How income inequality is changing
Bill Easterly thinks that inequality is fractal:
Income inequality behaves like a fractal: income is very uneven at large scales and at small scales…
We are going to go from global to the US to the New York City metro area to the neighborhood of NYU in Manhattan. At each scale, there is a remarkably high level of inequality across space.
The rich coastal cities in the US and the poor rural South. Rich lower and midtown Manhattan and poor South Bronx. Rich West Village and Soho and poor Lower East Side.
This is true, as far as it goes, but I think it misses the fact that the degrees of inequality at various different scales are changing in important ways. Over the past few decades, the gap between China and the US, to take one obvious example, has narrowed sharply — even as the degree of inequality within both China and the US has increased markedly.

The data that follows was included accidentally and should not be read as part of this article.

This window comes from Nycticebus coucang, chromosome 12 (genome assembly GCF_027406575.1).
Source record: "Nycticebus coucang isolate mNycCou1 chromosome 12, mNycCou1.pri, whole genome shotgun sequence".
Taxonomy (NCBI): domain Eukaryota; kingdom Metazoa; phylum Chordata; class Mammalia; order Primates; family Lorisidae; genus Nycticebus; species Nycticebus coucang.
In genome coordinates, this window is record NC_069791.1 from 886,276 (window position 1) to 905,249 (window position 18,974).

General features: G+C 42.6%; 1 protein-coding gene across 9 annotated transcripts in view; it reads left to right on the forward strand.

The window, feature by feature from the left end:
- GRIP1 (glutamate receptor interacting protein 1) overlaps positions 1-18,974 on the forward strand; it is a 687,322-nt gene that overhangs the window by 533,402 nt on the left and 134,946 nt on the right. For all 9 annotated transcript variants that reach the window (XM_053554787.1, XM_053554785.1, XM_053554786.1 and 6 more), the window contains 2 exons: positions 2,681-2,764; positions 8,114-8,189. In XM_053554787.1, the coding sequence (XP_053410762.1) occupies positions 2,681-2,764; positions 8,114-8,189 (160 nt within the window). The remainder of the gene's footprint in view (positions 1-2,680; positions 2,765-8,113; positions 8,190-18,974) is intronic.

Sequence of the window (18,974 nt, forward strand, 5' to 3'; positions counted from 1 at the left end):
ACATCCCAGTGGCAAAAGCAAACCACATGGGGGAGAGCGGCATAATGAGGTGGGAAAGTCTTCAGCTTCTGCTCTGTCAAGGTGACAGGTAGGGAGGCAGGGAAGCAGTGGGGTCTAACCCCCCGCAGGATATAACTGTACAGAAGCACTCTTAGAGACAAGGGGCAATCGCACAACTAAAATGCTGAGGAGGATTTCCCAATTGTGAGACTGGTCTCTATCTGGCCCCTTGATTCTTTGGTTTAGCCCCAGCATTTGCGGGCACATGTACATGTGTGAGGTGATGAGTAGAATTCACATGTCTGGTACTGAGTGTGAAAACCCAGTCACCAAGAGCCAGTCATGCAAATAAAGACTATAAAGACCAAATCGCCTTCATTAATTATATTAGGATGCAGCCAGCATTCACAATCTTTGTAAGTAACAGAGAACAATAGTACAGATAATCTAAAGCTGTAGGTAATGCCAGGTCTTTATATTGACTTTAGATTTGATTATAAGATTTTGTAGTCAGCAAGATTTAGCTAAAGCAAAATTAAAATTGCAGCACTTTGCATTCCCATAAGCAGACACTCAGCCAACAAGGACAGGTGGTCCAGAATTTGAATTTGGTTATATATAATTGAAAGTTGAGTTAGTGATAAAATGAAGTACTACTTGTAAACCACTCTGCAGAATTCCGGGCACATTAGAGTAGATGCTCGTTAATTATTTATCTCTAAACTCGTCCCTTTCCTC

The trend, then, I think, is for inequality to increasingly ignore national borders. You can get rich clusters across borders, as in say the area between Porto Alegre, Montevideo, and Buenos Aires, or any number of megaregions in Europe. At the same time, the gaps between the richest and the poorest areas of most countries are only growing larger.
Easterly’s map of the world, where every country is a uniform color, conceals more than it reveals. Once upon a time, national borders were useful boundaries to use when measuring per-capita income across the planet. And given that statistical agencies are still national, that’s not going to change any time soon. But those numbers are going to be less and less informative as pockets of wealth spring up in poor countries, and pockets of poverty persist in middle-income nations.